Spain parliament approves controversial security laws

DIPUTADOS DE IZQUIERDA PLURAL SE AMORDAZAN EN CONGRESO CONTRA LEY SEGURIDADThe Spanish lower house of parliament has approved new controversial security laws which are likely to restrict the right to protest and freedom of the press.

The country’s ruling conservative Popular Party got the bills, which will come into force on July 1, 2015, passed with absolute majority in the assembly on Thursday.

One law will change Spain’s criminal code by reviving the possibility of life imprisonment for heinous crimes, such as acts of terrorism, and murder of a child or handicapped person.

According to the second law, dubbed the Citizens’ Security Law by the government, up to 600,000 euros (USD 655,000) in cash fine may be handed down to those charged with public order offenses, even without standing a trial.

The security laws were approved two weeks after the Spanish senate voted to push forward with the changes which include hefty fines for people taking part in violent anti-austerity protests across the country.

The administration of Prime Minister Mariano Rajoy has been supporting the two bills, arguing that they will improve public security. However, the opposition parties say the bills restrict free expression and undermine democracy.

A policeman is seen standing past a masked demonstrator in a wheelchair protesting against the public security law “Ley Mordaza”, in Madrid on February 14, 2015. © AFP

Critics have labeled the new measure as the “Gagging Law” since it imposes heavy fines on people participating in peaceful protests. Many see the new legislation as government’s tougher crackdown on freedom of assembly and expression.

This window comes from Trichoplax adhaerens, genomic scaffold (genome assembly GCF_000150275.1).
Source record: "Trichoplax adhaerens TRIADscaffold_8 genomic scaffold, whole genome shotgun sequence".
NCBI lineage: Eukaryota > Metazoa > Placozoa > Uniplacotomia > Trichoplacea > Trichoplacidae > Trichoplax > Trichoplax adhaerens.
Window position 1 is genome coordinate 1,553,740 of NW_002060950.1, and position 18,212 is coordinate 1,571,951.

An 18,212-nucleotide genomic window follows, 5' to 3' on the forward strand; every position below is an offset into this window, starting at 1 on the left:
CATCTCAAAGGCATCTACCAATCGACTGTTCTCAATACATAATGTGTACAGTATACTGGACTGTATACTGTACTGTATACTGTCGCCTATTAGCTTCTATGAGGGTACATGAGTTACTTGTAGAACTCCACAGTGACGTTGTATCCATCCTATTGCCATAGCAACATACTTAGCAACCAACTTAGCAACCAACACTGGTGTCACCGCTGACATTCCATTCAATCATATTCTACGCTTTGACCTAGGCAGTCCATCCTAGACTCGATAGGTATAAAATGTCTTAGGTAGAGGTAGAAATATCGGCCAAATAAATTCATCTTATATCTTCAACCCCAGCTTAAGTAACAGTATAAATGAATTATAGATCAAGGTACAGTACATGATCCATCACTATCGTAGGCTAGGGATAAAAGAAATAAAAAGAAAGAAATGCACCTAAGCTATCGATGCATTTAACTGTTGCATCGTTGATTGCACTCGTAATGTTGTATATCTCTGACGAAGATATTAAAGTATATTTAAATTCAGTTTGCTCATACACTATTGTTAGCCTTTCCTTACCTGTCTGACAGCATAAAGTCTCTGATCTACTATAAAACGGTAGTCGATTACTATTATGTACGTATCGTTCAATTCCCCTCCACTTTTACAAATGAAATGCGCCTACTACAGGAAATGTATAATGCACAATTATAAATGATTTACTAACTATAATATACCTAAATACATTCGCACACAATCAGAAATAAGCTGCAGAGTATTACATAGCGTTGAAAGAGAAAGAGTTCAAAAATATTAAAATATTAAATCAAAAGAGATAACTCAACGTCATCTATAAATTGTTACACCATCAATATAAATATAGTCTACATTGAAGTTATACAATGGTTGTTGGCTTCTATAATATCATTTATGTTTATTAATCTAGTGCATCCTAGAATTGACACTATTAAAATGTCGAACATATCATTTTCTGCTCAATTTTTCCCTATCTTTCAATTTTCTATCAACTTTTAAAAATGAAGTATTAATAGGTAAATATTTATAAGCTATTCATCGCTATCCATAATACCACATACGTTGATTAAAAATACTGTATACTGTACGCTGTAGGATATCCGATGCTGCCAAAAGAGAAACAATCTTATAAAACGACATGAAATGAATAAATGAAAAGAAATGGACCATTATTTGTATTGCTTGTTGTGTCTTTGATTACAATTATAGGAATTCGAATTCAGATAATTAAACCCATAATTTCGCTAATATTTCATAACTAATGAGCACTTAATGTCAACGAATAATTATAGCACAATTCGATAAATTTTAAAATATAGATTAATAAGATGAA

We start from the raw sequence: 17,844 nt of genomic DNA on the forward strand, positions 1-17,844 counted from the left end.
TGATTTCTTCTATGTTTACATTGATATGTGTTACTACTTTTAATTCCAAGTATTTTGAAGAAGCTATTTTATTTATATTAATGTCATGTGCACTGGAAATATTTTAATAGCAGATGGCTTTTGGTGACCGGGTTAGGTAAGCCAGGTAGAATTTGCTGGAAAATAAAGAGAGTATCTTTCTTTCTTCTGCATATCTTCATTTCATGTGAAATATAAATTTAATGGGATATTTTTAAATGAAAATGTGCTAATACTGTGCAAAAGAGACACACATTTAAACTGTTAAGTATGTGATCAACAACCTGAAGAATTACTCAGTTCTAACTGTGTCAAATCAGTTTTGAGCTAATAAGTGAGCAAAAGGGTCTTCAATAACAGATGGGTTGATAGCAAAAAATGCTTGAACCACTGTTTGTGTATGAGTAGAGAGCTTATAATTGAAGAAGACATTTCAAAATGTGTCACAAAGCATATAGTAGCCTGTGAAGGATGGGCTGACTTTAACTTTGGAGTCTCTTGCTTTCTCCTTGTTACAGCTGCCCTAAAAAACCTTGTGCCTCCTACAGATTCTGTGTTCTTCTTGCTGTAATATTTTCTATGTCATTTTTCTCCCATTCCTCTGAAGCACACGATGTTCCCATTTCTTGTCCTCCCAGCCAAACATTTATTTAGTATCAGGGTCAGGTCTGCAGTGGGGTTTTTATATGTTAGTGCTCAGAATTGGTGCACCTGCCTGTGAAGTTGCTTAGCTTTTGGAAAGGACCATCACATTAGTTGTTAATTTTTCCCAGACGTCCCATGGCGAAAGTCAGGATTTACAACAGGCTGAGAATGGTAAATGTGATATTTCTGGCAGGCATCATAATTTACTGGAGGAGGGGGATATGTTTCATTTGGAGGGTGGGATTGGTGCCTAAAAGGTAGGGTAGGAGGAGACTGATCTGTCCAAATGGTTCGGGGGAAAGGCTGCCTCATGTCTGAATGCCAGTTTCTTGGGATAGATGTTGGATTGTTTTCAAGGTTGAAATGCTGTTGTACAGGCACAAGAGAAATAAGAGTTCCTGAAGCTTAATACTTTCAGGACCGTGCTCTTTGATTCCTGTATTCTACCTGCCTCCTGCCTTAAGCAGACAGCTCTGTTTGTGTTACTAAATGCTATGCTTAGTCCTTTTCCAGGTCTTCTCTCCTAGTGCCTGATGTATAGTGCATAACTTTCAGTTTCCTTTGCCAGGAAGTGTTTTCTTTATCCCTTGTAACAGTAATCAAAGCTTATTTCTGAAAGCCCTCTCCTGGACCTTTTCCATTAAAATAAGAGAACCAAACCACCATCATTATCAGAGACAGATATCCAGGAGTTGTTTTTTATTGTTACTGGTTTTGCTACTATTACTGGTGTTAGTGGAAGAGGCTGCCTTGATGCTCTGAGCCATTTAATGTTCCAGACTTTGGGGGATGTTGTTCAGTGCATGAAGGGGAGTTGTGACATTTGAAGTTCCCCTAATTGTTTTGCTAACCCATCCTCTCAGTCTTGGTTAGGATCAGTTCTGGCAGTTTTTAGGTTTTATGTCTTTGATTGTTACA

“The entire spirit of the law is repressive. This is a vision of the critical citizen as a dangerous citizen, who causes trouble,” Ignacio Sanchez Amor, a lawmaker with the main opposition Socialist Party, was quoted by AFP as saying.

The United Nations and international human rights organizations, including Greenpeace and Amnesty International, have criticized the laws because of the excess of power they grant to the police.

A masked demonstrator is seen protesting against the public security law in Spain’s capital, Madrid, February 14, 2015. © AFP 

“Today is a dark day for Spain with these reforms,” Amnesty International said in a statement, calling the laws a “two-pronged assault that targets rights and freedoms of Spanish citizens, migrants and refugees.”

According to Human Right Watch (HRW), the reforms “unjustifiably curtail basic human rights protections.”

Massive anti-government street rallies in Spain have been rising recently, since the government has failed to meet people’s financial demands and seriously lowered the standards of living in the country.

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